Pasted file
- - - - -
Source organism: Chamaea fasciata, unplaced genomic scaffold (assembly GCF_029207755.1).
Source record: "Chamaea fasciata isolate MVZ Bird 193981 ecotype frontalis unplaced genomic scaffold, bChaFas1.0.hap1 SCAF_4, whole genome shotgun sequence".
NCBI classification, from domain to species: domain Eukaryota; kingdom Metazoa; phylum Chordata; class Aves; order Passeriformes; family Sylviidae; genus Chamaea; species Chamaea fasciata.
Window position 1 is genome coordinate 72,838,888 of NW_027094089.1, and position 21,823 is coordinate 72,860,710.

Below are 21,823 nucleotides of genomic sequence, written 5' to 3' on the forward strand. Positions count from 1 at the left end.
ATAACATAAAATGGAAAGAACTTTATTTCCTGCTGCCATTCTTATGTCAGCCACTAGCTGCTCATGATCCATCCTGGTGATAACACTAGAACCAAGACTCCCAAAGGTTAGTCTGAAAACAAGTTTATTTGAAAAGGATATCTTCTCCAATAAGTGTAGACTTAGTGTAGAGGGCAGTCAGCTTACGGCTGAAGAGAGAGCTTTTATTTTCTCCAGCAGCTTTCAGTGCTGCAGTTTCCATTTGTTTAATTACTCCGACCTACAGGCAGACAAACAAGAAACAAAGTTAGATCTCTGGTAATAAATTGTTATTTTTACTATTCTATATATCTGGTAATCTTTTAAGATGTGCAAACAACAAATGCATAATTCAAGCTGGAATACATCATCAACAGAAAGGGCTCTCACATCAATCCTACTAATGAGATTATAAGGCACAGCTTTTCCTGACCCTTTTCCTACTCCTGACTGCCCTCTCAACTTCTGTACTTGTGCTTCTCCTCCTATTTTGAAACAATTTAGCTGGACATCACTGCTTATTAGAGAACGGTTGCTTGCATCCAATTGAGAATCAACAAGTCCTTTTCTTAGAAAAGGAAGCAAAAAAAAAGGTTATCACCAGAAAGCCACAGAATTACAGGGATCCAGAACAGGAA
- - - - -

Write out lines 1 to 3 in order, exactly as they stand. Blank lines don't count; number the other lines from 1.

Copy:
Source organism: Chamaea fasciata, unplaced genomic scaffold (assembly GCF_029207755.1).
Source record: "Chamaea fasciata isolate MVZ Bird 193981 ecotype frontalis unplaced genomic scaffold, bChaFas1.0.hap1 SCAF_4, whole genome shotgun sequence".
NCBI classification, from domain to species: domain Eukaryota; kingdom Metazoa; phylum Chordata; class Aves; order Passeriformes; family Sylviidae; genus Chamaea; species Chamaea fasciata.